Jenni Midgley is one of the many British women who are quitting their jobs to carve out a new way of life while travelling the world. She tells Stylist.co.uk, how she plucked up the courage to break away from her Monday to Friday, 9am to 5pm, routine and how you can do it too.
“This year I left my job, turned off my alarm clock and boarded a one-way flight to Italy.
Before you picture me as a spontaneous tree-hugger, I’m not. There’s a good chance we’re actually very similar, you and I.
I’m a single 28-year old from Leicestershire who has spent the last seven years in London, first at Goldsmiths University, before bagging a job in the publishing industry and staying in the capital. Along the way I’ve made incredible friends who became a surrogate family. All of this was great. Just what I’d fought for.
But about a year ago, I spent some time in Croatia and came back with an overwhelming urge to make a change.
I was tired. I loathed travelling to and from my office every day. I was sick of earning a fairly-decent wage and not getting to see much of it. I was also newly single (he dumped me before my trip to Croatia). Not having him as a reason to stick around acted as a great catalyst.
During those pivotal weeks since my return I forced myself to answer one question: “What don’t I want?”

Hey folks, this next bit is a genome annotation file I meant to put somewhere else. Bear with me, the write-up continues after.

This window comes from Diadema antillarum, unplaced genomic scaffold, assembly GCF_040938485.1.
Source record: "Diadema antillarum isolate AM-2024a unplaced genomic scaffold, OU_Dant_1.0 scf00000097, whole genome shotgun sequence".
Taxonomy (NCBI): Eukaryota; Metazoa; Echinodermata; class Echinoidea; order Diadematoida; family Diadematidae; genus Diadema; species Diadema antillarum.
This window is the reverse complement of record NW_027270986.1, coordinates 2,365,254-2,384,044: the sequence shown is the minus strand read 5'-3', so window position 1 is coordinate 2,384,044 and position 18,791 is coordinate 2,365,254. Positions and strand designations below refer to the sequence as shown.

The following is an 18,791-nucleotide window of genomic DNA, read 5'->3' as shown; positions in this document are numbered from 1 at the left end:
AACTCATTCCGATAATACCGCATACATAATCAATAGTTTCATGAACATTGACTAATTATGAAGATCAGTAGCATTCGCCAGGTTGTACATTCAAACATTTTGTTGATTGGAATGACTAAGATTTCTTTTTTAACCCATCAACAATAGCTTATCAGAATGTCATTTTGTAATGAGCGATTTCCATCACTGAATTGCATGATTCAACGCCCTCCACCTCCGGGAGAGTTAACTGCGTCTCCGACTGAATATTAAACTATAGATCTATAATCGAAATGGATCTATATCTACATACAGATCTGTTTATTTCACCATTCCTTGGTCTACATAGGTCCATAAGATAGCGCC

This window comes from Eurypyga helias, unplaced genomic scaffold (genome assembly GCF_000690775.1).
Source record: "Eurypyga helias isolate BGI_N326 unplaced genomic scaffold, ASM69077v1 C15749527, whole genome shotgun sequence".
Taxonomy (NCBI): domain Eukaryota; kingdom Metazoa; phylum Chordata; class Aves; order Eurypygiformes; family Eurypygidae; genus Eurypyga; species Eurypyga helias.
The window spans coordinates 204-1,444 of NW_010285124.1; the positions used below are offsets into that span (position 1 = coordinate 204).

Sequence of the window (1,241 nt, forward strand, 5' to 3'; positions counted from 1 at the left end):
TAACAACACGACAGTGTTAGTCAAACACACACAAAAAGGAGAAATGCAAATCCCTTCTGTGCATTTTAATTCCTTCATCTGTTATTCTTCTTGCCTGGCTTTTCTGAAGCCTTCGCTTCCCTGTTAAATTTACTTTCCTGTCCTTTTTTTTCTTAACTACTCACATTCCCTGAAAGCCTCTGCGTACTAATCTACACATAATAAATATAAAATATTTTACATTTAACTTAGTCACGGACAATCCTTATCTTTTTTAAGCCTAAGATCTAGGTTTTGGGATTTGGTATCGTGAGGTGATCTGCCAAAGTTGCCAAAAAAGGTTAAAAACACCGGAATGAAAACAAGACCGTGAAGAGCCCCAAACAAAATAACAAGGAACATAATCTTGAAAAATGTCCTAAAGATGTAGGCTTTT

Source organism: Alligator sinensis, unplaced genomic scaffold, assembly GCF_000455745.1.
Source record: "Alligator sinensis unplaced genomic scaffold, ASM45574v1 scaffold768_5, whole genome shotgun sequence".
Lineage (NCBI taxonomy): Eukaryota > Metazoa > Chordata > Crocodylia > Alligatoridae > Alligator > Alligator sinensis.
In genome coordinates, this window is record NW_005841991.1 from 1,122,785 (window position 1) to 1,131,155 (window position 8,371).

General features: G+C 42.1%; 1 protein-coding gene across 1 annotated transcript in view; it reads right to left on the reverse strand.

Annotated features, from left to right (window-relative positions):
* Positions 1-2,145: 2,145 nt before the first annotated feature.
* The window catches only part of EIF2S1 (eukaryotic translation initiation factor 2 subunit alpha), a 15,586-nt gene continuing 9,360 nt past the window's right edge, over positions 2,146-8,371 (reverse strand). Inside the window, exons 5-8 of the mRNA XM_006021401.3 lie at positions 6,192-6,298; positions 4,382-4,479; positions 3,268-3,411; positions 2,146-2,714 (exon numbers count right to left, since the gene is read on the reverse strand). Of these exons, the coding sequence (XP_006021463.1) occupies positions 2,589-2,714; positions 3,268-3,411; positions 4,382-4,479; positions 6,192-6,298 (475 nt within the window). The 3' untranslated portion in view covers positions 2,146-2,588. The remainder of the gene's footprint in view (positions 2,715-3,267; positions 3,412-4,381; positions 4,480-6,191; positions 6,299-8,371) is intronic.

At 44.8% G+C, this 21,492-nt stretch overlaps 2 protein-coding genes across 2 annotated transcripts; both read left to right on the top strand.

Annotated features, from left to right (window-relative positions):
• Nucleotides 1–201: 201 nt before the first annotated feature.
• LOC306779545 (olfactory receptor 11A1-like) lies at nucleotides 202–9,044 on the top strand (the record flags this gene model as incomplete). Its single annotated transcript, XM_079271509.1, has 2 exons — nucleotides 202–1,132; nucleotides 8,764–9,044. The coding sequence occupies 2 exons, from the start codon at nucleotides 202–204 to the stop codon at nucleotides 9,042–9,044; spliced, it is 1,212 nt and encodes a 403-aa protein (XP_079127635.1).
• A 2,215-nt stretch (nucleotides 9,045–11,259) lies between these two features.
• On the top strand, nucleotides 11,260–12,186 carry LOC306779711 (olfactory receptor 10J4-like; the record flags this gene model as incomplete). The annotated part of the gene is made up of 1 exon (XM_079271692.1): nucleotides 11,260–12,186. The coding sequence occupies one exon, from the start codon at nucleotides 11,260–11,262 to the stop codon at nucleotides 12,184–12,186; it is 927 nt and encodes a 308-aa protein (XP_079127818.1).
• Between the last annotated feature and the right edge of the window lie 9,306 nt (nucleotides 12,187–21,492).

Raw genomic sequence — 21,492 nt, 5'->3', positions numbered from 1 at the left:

My mental list looked something like this: I don’t want to spend eleven hours a day, five days a week at the job I’m in. I don’t want to await my weekends with such desperation that I attack them like a rabid dog and feel shattered on Mondays. And finally, I don’t want this weather. (S.A.D is real and true and I have it.)
With my Don’t Wants in place I spent winter 2014 in a full-throttle planning mode. I didn’t want a backpacking trip or an extended holiday. This time I wanted to make a life. Here’s how I did it.
Choosing a new place to call home
After spending my first four months travelling and exploring Italy, I decided to settle in Northern Italy's Bologna. I read a lot about the it being a progressive, modern city with a lack of tourists (and it's only 30 mins by train to the beach). I met a lot of Italians during my travels who compounded this by saying I'd love it. So it was a mix of gut-feeling, advice and research that led me to settle there.